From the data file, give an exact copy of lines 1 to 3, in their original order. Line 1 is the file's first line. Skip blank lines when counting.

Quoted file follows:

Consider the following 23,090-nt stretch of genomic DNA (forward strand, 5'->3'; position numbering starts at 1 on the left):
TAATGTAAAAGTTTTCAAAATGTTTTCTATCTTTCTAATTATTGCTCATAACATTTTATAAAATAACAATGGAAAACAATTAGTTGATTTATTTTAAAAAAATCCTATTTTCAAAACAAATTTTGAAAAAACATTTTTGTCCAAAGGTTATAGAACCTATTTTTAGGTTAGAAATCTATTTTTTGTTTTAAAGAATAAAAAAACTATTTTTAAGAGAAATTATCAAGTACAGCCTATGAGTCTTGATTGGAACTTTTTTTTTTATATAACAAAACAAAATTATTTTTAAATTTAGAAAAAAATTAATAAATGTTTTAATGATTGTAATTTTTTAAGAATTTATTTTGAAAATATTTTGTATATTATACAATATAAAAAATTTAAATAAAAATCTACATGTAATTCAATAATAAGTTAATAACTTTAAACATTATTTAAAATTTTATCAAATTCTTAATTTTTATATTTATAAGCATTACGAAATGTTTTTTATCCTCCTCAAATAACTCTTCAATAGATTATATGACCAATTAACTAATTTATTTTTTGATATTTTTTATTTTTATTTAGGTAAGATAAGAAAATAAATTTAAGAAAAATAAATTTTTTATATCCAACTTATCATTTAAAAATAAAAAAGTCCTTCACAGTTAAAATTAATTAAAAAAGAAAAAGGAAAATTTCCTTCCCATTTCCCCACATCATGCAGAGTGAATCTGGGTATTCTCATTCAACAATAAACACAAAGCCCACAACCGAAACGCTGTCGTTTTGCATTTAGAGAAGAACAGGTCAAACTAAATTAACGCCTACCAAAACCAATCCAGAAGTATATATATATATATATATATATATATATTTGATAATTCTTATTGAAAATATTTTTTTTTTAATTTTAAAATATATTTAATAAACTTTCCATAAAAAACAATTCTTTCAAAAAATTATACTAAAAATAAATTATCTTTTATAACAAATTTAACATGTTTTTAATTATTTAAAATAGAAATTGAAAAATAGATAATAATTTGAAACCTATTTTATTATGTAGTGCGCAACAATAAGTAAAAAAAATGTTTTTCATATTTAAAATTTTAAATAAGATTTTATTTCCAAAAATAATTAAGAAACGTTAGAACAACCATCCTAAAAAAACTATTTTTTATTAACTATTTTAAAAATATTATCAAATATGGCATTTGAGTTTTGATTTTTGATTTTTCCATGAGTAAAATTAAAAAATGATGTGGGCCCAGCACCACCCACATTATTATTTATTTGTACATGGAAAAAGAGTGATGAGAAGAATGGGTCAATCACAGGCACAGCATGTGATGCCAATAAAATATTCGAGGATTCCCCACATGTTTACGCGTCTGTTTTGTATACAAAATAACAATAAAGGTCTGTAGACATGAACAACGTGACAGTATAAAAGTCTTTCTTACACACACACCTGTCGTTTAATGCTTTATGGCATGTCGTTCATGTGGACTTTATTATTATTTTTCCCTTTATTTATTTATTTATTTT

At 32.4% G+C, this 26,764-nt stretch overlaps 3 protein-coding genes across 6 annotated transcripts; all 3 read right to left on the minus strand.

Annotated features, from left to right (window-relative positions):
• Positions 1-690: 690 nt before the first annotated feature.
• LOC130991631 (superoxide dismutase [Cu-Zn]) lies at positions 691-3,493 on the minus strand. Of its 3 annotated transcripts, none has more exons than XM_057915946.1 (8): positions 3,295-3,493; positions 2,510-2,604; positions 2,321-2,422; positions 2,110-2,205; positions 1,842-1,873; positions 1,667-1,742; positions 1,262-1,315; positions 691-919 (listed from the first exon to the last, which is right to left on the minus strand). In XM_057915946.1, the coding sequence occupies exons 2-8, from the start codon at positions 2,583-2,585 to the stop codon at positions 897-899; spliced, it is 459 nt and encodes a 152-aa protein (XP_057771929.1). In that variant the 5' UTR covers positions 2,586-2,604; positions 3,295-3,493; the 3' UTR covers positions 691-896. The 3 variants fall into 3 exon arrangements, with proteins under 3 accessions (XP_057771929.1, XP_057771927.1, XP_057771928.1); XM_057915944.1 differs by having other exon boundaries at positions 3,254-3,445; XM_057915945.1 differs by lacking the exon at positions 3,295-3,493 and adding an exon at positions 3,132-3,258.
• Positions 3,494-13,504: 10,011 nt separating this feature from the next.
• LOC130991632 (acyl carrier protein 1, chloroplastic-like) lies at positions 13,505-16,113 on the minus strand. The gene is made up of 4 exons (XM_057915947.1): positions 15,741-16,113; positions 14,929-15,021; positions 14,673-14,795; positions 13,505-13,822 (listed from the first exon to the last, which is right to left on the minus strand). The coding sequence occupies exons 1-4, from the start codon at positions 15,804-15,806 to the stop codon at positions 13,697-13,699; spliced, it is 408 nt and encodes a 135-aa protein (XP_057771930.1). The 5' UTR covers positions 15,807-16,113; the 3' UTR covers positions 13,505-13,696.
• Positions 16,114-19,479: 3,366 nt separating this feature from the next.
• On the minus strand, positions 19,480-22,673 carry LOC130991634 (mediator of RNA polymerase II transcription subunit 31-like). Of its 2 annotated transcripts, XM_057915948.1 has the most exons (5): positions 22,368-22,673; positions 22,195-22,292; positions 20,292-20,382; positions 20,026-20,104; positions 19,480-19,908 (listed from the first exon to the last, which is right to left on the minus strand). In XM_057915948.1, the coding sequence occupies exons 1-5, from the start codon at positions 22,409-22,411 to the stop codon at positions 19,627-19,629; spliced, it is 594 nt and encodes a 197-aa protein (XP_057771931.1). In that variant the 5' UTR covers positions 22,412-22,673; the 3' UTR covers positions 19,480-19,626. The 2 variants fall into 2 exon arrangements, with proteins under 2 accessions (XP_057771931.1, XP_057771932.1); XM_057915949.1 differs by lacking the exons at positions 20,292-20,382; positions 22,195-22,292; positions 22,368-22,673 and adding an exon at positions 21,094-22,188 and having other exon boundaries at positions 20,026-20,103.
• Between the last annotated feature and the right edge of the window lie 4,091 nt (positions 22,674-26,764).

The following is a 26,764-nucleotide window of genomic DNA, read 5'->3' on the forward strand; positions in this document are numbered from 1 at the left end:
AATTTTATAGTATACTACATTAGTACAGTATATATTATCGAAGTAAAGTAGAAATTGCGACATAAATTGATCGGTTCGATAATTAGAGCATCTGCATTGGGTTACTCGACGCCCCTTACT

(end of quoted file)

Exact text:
Consider the following 23,090-nt stretch of genomic DNA (forward strand, 5'->3'; position numbering starts at 1 on the left):
TAATGTAAAAGTTTTCAAAATGTTTTCTATCTTTCTAATTATTGCTCATAACATTTTATAAAATAACAATGGAAAACAATTAGTTGATTTATTTTAAAAAAATCCTATTTTCAAAACAAATTTTGAAAAAACATTTTTGTCCAAAGGTTATAGAACCTATTTTTAGGTTAGAAATCTATTTTTTGTTTTAAAGAATAAAAAAACTATTTTTAAGAGAAATTATCAAGTACAGCCTATGAGTCTTGATTGGAACTTTTTTTTTTATATAACAAAACAAAATTATTTTTAAATTTAGAAAAAAATTAATAAATGTTTTAATGATTGTAATTTTTTAAGAATTTATTTTGAAAATATTTTGTATATTATACAATATAAAAAATTTAAATAAAAATCTACATGTAATTCAATAATAAGTTAATAACTTTAAACATTATTTAAAATTTTATCAAATTCTTAATTTTTATATTTATAAGCATTACGAAATGTTTTTTATCCTCCTCAAATAACTCTTCAATAGATTATATGACCAATTAACTAATTTATTTTTTGATATTTTTTATTTTTATTTAGGTAAGATAAGAAAATAAATTTAAGAAAAATAAATTTTTTATATCCAACTTATCATTTAAAAATAAAAAAGTCCTTCACAGTTAAAATTAATTAAAAAAGAAAAAGGAAAATTTCCTTCCCATTTCCCCACATCATGCAGAGTGAATCTGGGTATTCTCATTCAACAATAAACACAAAGCCCACAACCGAAACGCTGTCGTTTTGCATTTAGAGAAGAACAGGTCAAACTAAATTAACGCCTACCAAAACCAATCCAGAAGTATATATATATATATATATATATATATATTTGATAATTCTTATTGAAAATATTTTTTTTTTAATTTTAAAATATATTTAATAAACTTTCCATAAAAAACAATTCTTTCAAAAAATTATACTAAAAATAAATTATCTTTTATAACAAATTTAACATGTTTTTAATTATTTAAAATAGAAATTGAAAAATAGATAATAATTTGAAACCTATTTTATTATGTAGTGCGCAACAATAAGTAAAAAAAATGTTTTTCATATTTAAAATTTTAAATAAGATTTTATTTCCAAAAATAATTAAGAAACGTTAGAACAACCATCCTAAAAAAACTATTTTTTATTAACTATTTTAAAAATATTATCAAATATGGCATTTGAGTTTTGATTTTTGATTTTTCCATGAGTAAAATTAAAAAATGATGTGGGCCCAGCACCACCCACATTATTATTTATTTGTACATGGAAAAAGAGTGATGAGAAGAATGGGTCAATCACAGGCACAGCATGTGATGCCAATAAAATATTCGAGGATTCCCCACATGTTTACGCGTCTGTTTTGTATACAAAATAACAATAAAGGTCTGTAGACATGAACAACGTGACAGTATAAAAGTCTTTCTTACACACACACCTGTCGTTTAATGCTTTATGGCATGTCGTTCATGTGGACTTTATTATTATTTTTCCCTTTATTTATTTATTTATTTT

At 32.4% G+C, this 26,764-nt stretch overlaps 3 protein-coding genes across 6 annotated transcripts; all 3 read right to left on the minus strand.